Automotive

Published on November 3rd, 2020 | by Subhash Nair

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Volvo Cars Just Opened An Electric Motor Lab In China

It looks like Volvo Cars’ are going full “steam” ahead with their electrification strategy with the opening of a new electric motor lab in Shanghai. This lab complements their existing e-motor development in Gothenburg and battery labs in both China and Sweden.

This new lab will be responsible for the creation of in-house electric motors for Volvo Cars. As it stands, they have one electric vehicle under the Volvo brand with others under Lynk & Co and Polestar, which are related brands. The one electric Volvo on sale is the XC40 Recharge, but it is unclear who supplies the electric motors in that vehicle.

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Having their own electric motors would be as advantageous to their role during the era of electrified mobility as building their own petrol engines is now. Volvo anticipates that 50% of their vehicles will be fully electric by 2025.

Here’s the press release with more information.

PRESS RELEASE

Volvo Cars is making significant investments that allow for the in-house design and development of electric motors for the next generation of Volvo models, as the company continues to move towards becoming a fully electric car maker.

The company today opened a brand new electric motor lab in Shanghai, China, the latest addition to its global network of facilities for the development and testing of electric car components. The lab comes in addition to ongoing e-motor development in Gothenburg, Sweden and state-of-the-art battery labs in China and Sweden.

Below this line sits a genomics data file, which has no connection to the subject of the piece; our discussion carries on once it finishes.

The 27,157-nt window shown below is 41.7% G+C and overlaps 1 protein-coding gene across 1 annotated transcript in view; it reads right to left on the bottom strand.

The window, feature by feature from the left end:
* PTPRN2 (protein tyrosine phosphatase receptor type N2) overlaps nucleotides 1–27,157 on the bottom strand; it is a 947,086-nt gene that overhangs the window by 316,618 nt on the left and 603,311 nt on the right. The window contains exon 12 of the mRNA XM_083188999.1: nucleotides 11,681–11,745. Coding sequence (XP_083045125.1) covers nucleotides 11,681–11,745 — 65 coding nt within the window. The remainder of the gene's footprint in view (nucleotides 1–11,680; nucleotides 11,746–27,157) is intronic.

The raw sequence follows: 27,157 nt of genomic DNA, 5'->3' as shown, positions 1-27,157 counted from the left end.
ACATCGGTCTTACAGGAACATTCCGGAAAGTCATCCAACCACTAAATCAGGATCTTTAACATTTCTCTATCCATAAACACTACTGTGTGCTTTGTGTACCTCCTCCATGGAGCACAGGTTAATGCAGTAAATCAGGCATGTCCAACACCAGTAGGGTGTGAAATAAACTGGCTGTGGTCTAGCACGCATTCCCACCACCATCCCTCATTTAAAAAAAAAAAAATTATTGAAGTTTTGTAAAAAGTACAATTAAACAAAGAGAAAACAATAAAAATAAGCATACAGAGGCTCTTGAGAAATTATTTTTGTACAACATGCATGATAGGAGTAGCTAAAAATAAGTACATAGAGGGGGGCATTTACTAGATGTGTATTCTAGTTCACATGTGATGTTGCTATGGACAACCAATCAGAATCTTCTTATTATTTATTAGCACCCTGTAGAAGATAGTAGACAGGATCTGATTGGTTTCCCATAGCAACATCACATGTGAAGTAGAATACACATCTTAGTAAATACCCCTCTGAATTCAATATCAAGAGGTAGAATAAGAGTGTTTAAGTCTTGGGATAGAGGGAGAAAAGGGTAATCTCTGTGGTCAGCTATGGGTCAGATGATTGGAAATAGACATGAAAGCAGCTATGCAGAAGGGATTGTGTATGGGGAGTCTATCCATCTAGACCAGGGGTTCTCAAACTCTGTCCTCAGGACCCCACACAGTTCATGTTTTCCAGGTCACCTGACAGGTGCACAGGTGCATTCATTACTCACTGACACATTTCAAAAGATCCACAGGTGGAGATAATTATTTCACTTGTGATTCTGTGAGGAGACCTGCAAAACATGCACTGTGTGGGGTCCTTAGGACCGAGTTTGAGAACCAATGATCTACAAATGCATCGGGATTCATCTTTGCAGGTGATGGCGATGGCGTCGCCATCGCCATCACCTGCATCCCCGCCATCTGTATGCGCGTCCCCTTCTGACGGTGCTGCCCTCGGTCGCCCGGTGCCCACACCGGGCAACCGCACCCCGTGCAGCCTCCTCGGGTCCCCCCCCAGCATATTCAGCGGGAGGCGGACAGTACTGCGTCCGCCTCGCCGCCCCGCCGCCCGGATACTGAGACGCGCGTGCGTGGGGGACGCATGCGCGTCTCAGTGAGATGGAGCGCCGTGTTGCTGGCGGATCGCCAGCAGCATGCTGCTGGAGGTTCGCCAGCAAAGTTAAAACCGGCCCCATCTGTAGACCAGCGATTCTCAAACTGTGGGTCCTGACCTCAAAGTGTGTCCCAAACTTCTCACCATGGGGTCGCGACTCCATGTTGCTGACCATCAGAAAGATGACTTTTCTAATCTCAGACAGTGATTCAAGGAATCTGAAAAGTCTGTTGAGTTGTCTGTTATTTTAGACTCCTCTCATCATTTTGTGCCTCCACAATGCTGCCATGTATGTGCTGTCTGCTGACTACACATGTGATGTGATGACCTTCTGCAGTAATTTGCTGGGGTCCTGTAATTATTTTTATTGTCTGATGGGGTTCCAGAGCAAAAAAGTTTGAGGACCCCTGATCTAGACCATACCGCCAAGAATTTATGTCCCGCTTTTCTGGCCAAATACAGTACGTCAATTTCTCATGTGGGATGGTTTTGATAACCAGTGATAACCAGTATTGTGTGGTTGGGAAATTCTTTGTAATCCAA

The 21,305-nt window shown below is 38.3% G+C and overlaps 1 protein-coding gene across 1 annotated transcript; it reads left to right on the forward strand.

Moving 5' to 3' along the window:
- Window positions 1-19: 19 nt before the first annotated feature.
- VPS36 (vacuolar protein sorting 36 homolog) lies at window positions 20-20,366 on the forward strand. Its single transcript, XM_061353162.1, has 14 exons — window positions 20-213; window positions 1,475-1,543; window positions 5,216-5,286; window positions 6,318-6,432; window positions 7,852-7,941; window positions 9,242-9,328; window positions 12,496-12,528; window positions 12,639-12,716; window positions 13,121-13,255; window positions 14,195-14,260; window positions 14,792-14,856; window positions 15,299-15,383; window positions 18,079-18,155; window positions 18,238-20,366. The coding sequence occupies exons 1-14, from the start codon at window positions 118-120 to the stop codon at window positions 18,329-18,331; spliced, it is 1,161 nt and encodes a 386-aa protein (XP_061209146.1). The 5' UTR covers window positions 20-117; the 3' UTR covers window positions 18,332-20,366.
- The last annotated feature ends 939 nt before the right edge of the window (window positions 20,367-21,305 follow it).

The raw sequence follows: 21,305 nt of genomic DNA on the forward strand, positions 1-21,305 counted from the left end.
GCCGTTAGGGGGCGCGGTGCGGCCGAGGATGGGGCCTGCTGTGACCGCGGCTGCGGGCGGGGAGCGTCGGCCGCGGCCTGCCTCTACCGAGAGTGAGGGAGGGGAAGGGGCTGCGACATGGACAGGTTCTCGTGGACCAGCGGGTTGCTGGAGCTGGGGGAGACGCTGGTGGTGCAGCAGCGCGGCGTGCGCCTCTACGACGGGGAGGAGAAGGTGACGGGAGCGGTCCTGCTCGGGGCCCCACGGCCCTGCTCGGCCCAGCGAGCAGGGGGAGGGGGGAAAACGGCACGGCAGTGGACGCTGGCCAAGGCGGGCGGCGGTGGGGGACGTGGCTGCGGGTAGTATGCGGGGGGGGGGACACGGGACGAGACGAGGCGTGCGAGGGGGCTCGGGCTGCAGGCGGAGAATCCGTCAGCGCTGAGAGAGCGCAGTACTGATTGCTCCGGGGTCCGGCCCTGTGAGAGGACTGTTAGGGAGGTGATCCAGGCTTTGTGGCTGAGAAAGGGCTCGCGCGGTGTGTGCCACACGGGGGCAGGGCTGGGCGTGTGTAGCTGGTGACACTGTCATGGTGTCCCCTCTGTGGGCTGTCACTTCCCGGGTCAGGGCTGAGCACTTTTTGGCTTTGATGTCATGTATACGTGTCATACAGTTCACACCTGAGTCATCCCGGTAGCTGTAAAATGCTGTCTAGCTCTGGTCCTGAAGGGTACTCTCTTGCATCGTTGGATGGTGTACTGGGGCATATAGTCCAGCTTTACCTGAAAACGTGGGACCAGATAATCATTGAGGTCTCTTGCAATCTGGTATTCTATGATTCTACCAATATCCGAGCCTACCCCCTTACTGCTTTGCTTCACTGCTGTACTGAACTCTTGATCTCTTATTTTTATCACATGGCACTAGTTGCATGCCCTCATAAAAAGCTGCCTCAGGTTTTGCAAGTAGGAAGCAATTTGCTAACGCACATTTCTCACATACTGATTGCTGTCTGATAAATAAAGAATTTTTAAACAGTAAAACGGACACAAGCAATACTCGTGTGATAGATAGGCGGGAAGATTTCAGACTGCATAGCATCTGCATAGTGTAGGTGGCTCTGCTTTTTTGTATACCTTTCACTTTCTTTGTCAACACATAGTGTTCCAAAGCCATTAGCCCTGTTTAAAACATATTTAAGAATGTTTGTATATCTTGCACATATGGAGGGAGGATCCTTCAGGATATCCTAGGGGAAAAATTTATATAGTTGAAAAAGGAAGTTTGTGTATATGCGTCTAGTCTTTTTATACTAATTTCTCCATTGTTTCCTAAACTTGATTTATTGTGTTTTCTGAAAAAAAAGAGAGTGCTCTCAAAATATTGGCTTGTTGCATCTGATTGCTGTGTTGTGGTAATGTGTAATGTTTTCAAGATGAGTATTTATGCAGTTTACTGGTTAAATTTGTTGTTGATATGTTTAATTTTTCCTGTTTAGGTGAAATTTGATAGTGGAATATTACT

Taking over the role of the internal combustion engine in car engineering, e-motors are a fundamental building block of electric cars, together with the battery and power electronics. The interplay between these three component areas is crucial in developing premium electric cars.

Bringing the development of electric motors in-house will allow Volvo Cars engineers to further optimise electric motors and the entire electric driveline in new Volvos. This approach will allow engineers to make further gains in terms of energy efficiency and overall performance.

E-motors enable hallmark features that electric cars are known for, such as instant acceleration and so-called One Pedal Driving, whereby drivers use the gas pedal both for acceleration and deceleration, depending on whether they push in or lift their foot off the pedal.

The newly opened electric motor lab in Shanghai became operational last month. It will mainly focus on electric motor development for use in fully electric and hybrid cars based on Volvo Cars’ forthcoming SPA 2 modular vehicle architecture.

The investments in e-motor design and development represent yet another step towards Volvo Cars’ climate ambitions and electrification strategy. It aims for 50 per cent of its sales to be fully electric vehicles by 2025, with the rest hybrids.

Electrification is part of the company’s comprehensive climate plan which addresses carbon emissions across all its operations and products, towards its ambition to become climate-neutral by 2040.

The plan goes beyond addressing tailpipe emissions through electrification; the company will also tackle carbon emissions in its manufacturing network and wider operations, its supply chain and through recycling and reuse of materials.

As a first tangible step towards its 2040 vision the company aims to reduce its lifecycle carbon footprint per car by 40 per cent between 2018 and 2025.

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Written work on dsf.my. @subhashtag on instagram. Autophiles Malaysia on Youtube.



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